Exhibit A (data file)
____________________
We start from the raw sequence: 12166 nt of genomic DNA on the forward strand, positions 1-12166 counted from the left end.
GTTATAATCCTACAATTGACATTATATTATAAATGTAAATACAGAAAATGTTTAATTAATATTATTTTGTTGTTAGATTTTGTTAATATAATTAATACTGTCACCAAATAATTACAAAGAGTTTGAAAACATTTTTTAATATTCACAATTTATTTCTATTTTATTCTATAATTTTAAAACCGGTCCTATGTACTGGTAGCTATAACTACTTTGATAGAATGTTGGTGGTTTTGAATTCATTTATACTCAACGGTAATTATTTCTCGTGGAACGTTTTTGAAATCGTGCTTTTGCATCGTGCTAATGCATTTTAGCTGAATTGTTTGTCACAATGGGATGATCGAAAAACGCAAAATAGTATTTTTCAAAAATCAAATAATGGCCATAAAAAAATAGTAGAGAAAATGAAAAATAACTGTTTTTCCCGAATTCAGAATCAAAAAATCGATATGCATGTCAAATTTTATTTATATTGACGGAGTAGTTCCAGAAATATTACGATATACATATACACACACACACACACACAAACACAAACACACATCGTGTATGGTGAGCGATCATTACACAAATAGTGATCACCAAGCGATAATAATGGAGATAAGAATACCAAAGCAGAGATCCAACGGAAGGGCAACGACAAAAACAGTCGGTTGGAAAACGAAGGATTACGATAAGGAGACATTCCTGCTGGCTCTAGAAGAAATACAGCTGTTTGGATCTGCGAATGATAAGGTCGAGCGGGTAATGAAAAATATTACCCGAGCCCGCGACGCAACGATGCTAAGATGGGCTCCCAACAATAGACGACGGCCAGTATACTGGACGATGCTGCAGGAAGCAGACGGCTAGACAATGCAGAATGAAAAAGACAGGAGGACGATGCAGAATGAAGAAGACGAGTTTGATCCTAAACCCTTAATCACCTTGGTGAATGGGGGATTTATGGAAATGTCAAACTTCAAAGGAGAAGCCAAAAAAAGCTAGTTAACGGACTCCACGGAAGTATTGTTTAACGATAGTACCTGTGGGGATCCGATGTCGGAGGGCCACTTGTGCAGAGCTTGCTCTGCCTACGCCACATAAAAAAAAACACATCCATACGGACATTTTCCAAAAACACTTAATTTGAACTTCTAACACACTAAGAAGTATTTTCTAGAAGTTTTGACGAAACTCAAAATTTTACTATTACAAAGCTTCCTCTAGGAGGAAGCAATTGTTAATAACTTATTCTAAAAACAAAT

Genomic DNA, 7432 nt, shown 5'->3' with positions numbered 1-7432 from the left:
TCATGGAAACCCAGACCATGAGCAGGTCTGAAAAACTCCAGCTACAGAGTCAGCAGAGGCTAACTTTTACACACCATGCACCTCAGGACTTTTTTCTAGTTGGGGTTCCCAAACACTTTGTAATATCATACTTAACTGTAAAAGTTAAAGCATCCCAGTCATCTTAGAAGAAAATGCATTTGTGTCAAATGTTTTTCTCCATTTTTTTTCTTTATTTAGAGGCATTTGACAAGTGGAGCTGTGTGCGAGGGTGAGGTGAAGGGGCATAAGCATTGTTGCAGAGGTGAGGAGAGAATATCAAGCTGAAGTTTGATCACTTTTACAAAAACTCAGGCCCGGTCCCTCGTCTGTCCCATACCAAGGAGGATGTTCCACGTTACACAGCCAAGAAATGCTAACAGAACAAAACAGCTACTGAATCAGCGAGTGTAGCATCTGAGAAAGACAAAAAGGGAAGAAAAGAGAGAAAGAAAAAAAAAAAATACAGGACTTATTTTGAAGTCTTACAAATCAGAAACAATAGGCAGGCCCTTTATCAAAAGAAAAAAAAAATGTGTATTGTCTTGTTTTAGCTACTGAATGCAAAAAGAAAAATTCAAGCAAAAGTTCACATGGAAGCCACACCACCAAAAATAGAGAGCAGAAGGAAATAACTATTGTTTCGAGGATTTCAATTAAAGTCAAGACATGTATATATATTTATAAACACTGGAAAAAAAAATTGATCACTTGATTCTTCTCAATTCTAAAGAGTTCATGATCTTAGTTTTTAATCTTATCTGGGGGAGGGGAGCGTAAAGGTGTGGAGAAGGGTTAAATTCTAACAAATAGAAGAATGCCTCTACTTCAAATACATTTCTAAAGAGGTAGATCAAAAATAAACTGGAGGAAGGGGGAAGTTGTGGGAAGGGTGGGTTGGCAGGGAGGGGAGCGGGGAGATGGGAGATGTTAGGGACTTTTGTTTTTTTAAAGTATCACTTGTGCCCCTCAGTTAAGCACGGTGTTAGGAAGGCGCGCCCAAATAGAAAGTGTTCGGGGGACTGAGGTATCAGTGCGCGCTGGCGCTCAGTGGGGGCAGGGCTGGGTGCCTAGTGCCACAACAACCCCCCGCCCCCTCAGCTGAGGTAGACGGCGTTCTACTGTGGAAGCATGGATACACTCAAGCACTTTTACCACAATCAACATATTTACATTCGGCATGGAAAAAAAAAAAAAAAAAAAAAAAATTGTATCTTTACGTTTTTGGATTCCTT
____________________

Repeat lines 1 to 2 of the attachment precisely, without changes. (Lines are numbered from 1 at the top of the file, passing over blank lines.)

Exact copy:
We start from the raw sequence: 12166 nt of genomic DNA on the forward strand, positions 1-12166 counted from the left end.
GTTATAATCCTACAATTGACATTATATTATAAATGTAAATACAGAAAATGTTTAATTAATATTATTTTGTTGTTAGATTTTGTTAATATAATTAATACTGTCACCAAATAATTACAAAGAGTTTGAAAACATTTTTTAATATTCACAATTTATTTCTATTTTATTCTATAATTTTAAAACCGGTCCTATGTACTGGTAGCTATAACTACTTTGATAGAATGTTGGTGGTTTTGAATTCATTTATACTCAACGGTAATTATTTCTCGTGGAACGTTTTTGAAATCGTGCTTTTGCATCGTGCTAATGCATTTTAGCTGAATTGTTTGTCACAATGGGATGATCGAAAAACGCAAAATAGTATTTTTCAAAAATCAAATAATGGCCATAAAAAAATAGTAGAGAAAATGAAAAATAACTGTTTTTCCCGAATTCAGAATCAAAAAATCGATATGCATGTCAAATTTTATTTATATTGACGGAGTAGTTCCAGAAATATTACGATATACATATACACACACACACACACACAAACACAAACACACATCGTGTATGGTGAGCGATCATTACACAAATAGTGATCACCAAGCGATAATAATGGAGATAAGAATACCAAAGCAGAGATCCAACGGAAGGGCAACGACAAAAACAGTCGGTTGGAAAACGAAGGATTACGATAAGGAGACATTCCTGCTGGCTCTAGAAGAAATACAGCTGTTTGGATCTGCGAATGATAAGGTCGAGCGGGTAATGAAAAATATTACCCGAGCCCGCGACGCAACGATGCTAAGATGGGCTCCCAACAATAGACGACGGCCAGTATACTGGACGATGCTGCAGGAAGCAGACGGCTAGACAATGCAGAATGAAAAAGACAGGAGGACGATGCAGAATGAAGAAGACGAGTTTGATCCTAAACCCTTAATCACCTTGGTGAATGGGGGATTTATGGAAATGTCAAACTTCAAAGGAGAAGCCAAAAAAAGCTAGTTAACGGACTCCACGGAAGTATTGTTTAACGATAGTACCTGTGGGGATCCGATGTCGGAGGGCCACTTGTGCAGAGCTTGCTCTGCCTACGCCACATAAAAAAAAACACATCCATACGGACATTTTCCAAAAACACTTAATTTGAACTTCTAACACACTAAGAAGTATTTTCTAGAAGTTTTGACGAAACTCAAAATTTTACTATTACAAAGCTTCCTCTAGGAGGAAGCAATTGTTAATAACTTATTCTAAAAACAAAT